18:00FM01-10Multi-formalism in Different Levels of Abstraction for Requirements Engineering and Design of Real-Time Systems
Fabiola Ribeiro1, Achim Rettberg2, Carlos E. Pereira3 and Michel dos Santos Soares4
1Universidade Federal de Uberlandia, BR; 2Carl von Ossietzky Universität Oldenburg, DE; 3Universidade Federal do Rio Grande do Sul, BR; 4Federal University of Sergipe, BR

This research presents a new methodology which is grounded in the well-recognized profiles SysML and MARTE to the RTES development. Themethodology details a set of guidelines and a standardized process to theRequirement Engineering, System Design and Architectural Views in the RTESdomain through the SysML and MARTE profile adoption. The proposed methodology supports the requirements analysis, specification anddocumentation of requirements, requirements consistency check, and alsocontributes to the architectural system definition. The present research has been applied in the requirement engineering andarchitectural design study case in the real-time and embedded control systemsdomain. SysML and MARTE compose a modelling proposal which is suitable to therepresentation of functional and non-functional requirements that allows tostrengthen the activities of specification, analysis and design of systems.As contributions of this research, it can be highlighted the elaboration of amethodology able to represent not only software, but also the hardwarecomponents and their embedded controls. Furthermore, it can be also stressedthe description of a fairly simple methodology for analysis, specification andmodelling of complex systems at different levels of abstraction. Thus, systemdesigners do not need to have knowledge of different modelling tools for theRequirements Specification process. Finally, this methodology uses specificdiagrams which are suitable to requirements and design description that areenriched with stereotypes of MARTE, a profile known for the purpose ofmodelling real-time and embedded systems. In this context, our approach canimprove the description and understanding of the system by allowing the use ofdifferent abstraction levels in a specification and design process.
18:00FM01-11Early Evaluation of Multicore Systems Soft Error Reliability Using Virtual Platforms
Felipe Rocha da Rosa, UFRGS, BR

The increasing computing capacity of multicore components like processors andgraphics processing unit (GPUs) offer new opportunities for embedded andhighhyp{}performance computing (HPC) domains. The progressively growingcomputing capacity of multicore-based systems enables to efficiently performcomplex application workloads at a lower power consumption compared totraditional single-core solutions. Such efficiency and the ever-increasingcomplexity of application workloads encourage industry to integrate more andmore computing components into the same system. The number of computingcomponents employed in large-scale HPC systems already exceeds a million cores,while 1000-cores on-chip platforms are available in the embedded community.Beyond the massive number of cores, the increasing computing capacity, as wellas the number of internal memory cells (e.g., registers, internal memory)inherent to emerging processor architectures, is making large-scale systemsmore vulnerable to both hard and soft errors. Moreover, to meet emergingperformance and power requirements, the underlying processors usually run inaggressive clock frequencies and multiple voltage domains, increasing theirsusceptibility to soft errors, such as the ones caused by radiation effects.The occurrence of soft errors or Single Event Effects (SEEs) may cause criticalfailures on system behavior, which may lead to financial or human life losses.While a rate of 280 soft errors per day has been observed during the flight ofa spacecraft, electronic computing systems working at ground level are expectedto experience at least one soft error per day in near future. The increasedsusceptibility of multicore systems to SEEs necessarily calls for novelcost-effective tools to assess the soft error resilience of underlyingmulticore components with complex software stacks (operating system-OS,drivers) early in the design phase.The primary goal addressed by this Thesis is to describe the proposal anddevelopment of a fault injection framework using a state-of-the-art virtualplatform, propose set of novel fault injection techniques to direct the faultcampaigns according to with the software stack characteristics, and anextensive framework validation with over a million of simulation hours. Thesecond goal of this Thesis (ongoing and future work) is to set the foundationsfor a new discipline in soft error reliability management for emergingmulti/manycore systems. It will identify and propose techniques that can beused to provide different levels of reliability on the application workload andcriticality. Third and future work include software and hardware self-awaremitigation system.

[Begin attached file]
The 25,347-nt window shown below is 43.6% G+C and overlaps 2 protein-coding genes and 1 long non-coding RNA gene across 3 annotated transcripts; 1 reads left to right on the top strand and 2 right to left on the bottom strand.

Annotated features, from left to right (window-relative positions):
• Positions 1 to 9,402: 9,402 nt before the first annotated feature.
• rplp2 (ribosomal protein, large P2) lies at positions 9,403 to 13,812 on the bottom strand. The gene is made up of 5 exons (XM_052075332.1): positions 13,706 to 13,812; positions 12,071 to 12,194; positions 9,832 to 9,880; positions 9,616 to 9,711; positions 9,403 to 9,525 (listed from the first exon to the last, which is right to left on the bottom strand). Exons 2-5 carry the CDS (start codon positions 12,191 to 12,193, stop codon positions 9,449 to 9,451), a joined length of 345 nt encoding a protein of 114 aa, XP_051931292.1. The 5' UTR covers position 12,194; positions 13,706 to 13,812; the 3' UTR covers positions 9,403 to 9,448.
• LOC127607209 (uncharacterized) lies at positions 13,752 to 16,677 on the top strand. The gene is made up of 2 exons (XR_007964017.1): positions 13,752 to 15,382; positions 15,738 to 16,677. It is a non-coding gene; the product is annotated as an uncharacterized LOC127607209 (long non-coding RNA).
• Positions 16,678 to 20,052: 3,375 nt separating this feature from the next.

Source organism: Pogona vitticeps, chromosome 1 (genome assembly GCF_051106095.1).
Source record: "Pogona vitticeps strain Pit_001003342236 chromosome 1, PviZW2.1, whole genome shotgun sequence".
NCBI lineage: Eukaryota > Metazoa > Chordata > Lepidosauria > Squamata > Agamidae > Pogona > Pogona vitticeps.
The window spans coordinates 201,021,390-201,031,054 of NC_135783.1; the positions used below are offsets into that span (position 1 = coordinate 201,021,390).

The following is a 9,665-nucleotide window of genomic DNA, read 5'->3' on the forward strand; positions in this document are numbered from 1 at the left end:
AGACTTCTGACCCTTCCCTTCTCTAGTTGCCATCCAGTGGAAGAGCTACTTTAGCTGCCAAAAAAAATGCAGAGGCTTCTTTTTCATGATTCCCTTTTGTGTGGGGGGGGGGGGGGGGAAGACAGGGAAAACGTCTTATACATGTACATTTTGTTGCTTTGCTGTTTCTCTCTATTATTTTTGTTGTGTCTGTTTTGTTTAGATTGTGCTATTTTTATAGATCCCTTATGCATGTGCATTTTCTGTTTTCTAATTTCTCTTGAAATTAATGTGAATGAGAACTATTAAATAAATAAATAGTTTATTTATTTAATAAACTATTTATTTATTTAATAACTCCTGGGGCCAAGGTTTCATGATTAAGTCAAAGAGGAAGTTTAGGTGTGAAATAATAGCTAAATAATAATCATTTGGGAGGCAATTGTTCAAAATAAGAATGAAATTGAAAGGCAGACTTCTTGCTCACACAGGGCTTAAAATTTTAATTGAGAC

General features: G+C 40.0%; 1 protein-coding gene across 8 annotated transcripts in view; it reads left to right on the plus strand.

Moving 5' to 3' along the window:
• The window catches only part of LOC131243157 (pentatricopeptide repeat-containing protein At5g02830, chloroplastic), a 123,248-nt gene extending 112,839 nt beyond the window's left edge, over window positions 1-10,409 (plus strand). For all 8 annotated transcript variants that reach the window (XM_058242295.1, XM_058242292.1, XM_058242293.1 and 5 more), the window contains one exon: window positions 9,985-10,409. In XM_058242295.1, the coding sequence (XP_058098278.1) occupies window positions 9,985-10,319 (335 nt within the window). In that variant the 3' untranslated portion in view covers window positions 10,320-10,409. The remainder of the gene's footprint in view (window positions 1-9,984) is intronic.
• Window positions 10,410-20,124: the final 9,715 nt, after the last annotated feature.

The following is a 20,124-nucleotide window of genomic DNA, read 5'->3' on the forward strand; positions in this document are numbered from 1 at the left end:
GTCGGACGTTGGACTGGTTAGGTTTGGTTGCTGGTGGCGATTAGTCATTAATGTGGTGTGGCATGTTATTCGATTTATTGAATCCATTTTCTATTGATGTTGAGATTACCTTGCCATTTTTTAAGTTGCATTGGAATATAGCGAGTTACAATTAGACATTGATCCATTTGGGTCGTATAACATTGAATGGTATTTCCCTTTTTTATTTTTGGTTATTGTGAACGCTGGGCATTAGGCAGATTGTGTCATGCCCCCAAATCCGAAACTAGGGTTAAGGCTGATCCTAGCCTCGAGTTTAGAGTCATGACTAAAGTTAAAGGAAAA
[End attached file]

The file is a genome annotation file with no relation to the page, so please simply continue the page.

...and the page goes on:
18:00FM01-12Spintronic memory towards Secure and Energy-Efficient Computing
Anirudh Iyengar and Swaroop Ghosh, Pennsylvania State University, US

With the advent of Internet-of-Things (IoTs) two important challenges namely:security and energy efficiency are of critical importance. Emerging memorytechnologies such as spintronic memory, have the potential to address boththese issues. In this work we exploit low-leakage and high-entropycharacteristics of spintronic memory i.e. Domain Wall Memory (DWM) and SpinTransfer Torque-RAM (STT-RAM) for energy efficient computing and hardwaresecurity. We propose two flavors of Physically Unclonable Functions (PUFs)using DWM and also provide solutions to address data privacy issues in STTRAMcaches. Apart from this, we have investigated various circuit and architecturelevel solutions to improve robustness and reliability of STTRAM. Additionally,two flavors of state retentive flip flops with an instant-ON (ION) capabilityhave been realized using a MTJ-based solution.
18:00FM01-13Energy-Efficient and Reliable Computing in Dark Silicon Era
Mohammad-Hashem Haghbayan, University of Turku, FI

The submission contains a abstract regarding my PhD thesis. The following is anoverview of this manuscript: Dark silicon denotes the phenomenon that, due to thermal and power constraints,the fraction of transistors that can operate at full frequency is decreasing ineach technology generation. Furthermore, from another perspective, byincreasing the number of transistors on the area of a single chip andsusceptibility to internal defects alongside aging phenomena, which also isexacerbated by high chip thermal density, monitoring and managing the chipreliability before and after its activation is becoming a necessity. Theproposed approaches and experimental investigations in this thesis focus on twomain tracks: 1) power awareness and 2) reliability awareness in dark siliconera, where later these two tracks will combine together.